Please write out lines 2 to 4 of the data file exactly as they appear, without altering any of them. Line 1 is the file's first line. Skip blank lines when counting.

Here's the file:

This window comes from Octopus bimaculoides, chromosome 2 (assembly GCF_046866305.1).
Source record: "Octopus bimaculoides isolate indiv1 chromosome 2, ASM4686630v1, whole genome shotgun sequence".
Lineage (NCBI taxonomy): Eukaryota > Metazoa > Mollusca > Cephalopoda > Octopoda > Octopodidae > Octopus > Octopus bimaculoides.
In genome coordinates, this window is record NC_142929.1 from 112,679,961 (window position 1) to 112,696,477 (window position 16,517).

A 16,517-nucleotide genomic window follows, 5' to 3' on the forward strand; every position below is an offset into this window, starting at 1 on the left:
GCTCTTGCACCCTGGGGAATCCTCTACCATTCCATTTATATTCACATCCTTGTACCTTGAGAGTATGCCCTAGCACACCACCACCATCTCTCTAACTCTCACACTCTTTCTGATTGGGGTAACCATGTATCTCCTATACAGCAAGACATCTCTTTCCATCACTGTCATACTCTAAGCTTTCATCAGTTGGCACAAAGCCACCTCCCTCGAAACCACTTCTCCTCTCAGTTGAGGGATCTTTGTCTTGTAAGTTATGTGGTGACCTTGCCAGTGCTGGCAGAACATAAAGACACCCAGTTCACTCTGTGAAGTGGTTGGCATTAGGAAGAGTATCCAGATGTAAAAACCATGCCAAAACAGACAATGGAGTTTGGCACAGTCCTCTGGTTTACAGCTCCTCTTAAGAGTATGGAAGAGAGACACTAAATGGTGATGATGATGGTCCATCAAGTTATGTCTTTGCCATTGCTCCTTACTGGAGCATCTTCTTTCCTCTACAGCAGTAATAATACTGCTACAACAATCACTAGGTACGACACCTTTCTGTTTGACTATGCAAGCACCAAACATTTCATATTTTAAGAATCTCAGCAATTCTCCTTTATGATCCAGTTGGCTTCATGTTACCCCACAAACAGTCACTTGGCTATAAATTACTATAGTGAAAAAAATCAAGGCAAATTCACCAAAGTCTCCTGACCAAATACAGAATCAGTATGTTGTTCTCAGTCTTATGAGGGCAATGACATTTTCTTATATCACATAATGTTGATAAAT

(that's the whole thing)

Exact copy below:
Source record: "Octopus bimaculoides isolate indiv1 chromosome 2, ASM4686630v1, whole genome shotgun sequence".
Lineage (NCBI taxonomy): Eukaryota > Metazoa > Mollusca > Cephalopoda > Octopoda > Octopodidae > Octopus > Octopus bimaculoides.
In genome coordinates, this window is record NC_142929.1 from 112,679,961 (window position 1) to 112,696,477 (window position 16,517).